Get your ducts in a row

The air ducts are the highways of your home’s total comfort system. They deliver that precious cargo — the warmth or cooling — your system is generating. Duct leaks can waste up to 30 percent of this energy before it ever reaches your living space. Make sure your ducts are delivering the conditioned air you’re paying for. Look for:

  • Obvious holes in the ducts.
  • Dirty spots on the duct insulation and around air vents.
  • Areas where connections have become separated.

If you find disconnected ducts or loose joints, seal them with metal duct tape or duct mastic. Avoid common gray fabric “duct tape” since it tends to come loose. If you find that your ductwork is very poorly insulated or has extensive leakage problems, call a service professional.

Clean your supply grilles or registers. If your registers have adjustable shutters, it’s best to leave them in the full-open position. Clean inside your ducts, too, for as far as you can reach from the register opening.

filtersChange that filter

All furnaces should have a filter installed in the return air duct to clean the air as it is drawn in from the home. A dirty filter will reduce the airflow through your equipment and lower its efficiency. It’s hard to say how often to replace your furnace filter. That varies a lot from home to home. But check it monthly, especially if you have kids or pets. Replace it at the first sign of any dirt. Make sure you position the new filter correctly in its place with airflow arrows pointing in the right direction.

Use pleated instead of mesh filters in your central air-and-heat system for better filtration.

A word of caution, though, for folks who live in mobile homes: pleated filters should not to be used in mobile homes furnaces, warn mobile home manufacturers. Pleated filters could restrict air flow too much and may damage a mobile home furnace or cause a fire.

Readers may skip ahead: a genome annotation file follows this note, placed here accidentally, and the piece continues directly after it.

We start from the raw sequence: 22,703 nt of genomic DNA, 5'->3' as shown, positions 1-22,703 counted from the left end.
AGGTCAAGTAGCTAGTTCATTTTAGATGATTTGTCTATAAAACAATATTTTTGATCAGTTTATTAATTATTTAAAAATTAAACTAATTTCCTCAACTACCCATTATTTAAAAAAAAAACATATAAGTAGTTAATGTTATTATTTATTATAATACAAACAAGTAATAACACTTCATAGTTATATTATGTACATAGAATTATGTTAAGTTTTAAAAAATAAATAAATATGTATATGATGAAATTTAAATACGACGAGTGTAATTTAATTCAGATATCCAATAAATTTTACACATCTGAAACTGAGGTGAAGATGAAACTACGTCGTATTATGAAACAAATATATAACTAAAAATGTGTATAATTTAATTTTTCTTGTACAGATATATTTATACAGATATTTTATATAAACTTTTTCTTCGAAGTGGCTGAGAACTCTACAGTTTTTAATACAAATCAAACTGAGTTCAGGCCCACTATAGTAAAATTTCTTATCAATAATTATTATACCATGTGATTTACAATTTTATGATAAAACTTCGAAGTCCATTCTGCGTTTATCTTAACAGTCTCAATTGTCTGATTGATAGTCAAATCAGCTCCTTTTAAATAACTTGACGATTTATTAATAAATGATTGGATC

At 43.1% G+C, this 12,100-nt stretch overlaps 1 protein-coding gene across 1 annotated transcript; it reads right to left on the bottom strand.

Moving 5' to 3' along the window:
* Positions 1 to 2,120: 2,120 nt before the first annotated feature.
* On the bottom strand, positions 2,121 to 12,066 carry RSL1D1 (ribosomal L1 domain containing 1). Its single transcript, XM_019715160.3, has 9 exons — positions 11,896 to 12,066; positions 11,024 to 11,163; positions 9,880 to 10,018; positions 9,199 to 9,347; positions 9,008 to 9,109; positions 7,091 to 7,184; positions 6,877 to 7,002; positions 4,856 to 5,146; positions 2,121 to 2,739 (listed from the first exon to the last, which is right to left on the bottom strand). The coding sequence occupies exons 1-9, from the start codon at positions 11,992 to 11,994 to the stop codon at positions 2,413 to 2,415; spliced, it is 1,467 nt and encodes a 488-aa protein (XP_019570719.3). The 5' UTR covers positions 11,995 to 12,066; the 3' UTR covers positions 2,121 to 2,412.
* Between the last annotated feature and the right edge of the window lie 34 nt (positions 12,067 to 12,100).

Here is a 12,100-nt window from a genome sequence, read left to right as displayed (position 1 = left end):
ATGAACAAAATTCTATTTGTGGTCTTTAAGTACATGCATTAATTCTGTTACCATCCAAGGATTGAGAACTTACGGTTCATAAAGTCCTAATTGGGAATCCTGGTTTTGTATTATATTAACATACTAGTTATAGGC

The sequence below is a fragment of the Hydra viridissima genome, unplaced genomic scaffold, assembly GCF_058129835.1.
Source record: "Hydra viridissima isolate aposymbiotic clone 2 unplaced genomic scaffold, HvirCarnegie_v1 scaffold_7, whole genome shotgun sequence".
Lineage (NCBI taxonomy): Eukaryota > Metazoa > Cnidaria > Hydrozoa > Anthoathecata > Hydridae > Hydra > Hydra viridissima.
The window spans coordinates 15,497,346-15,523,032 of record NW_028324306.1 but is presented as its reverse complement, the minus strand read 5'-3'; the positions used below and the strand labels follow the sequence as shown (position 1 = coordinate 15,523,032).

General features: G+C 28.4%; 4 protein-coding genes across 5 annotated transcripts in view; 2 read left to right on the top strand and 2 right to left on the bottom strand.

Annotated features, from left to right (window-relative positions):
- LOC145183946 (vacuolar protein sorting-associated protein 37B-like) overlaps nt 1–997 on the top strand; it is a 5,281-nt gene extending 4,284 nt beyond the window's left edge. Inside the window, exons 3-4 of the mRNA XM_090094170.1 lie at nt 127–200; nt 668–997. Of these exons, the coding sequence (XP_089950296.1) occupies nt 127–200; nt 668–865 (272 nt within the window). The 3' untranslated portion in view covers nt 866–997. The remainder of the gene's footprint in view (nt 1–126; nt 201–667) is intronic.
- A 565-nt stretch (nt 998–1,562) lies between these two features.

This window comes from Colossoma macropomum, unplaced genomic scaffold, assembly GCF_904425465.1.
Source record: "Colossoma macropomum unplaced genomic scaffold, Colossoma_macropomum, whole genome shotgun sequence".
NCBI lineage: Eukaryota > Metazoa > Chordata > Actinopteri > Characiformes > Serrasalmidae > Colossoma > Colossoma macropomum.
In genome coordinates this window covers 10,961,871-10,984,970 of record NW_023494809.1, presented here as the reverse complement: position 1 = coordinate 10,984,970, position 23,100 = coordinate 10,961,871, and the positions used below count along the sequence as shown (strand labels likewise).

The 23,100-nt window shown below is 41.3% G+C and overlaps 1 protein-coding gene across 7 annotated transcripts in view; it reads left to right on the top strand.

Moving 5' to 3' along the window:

Residents of mobile homes are advised to always read and follow the manufacturer’s recommended maintenance guidelines for their mobile home furnace.

Keep the air where it belongs

If you’ve got air leaks around your home’s foundation, ceilings, walls, doors, windows, fireplace or other openings, it’s the same as tossing your energy dollars right out the window. Seal, weather strip and insulate against these leaks.

Most of the air leakage in a typical home — about a third — is around the sill plate, walls and ceilings. Tackle these areas first.

If light carpet around the baseboards of outside walls is gray or dingy, that’s a tell-tale sign you’ve got air leaks overhead and where the house sits on the foundation. Warm air is rising up through cracks and holes in the ceiling, creating a chimney or stack effect. That heated air is being replaced by outside air sucked through gaps where walls meet the floors. The carpet acts as an air filter removing dirt and pollen from the outside air as it passes through.

Caulking or filling cracks and gaps in your home with insulating foam will eliminate air leakage around the foundation, doors and windows as well as in areas where plumbing, ducting or electrical wiring penetrates the house.

Water heating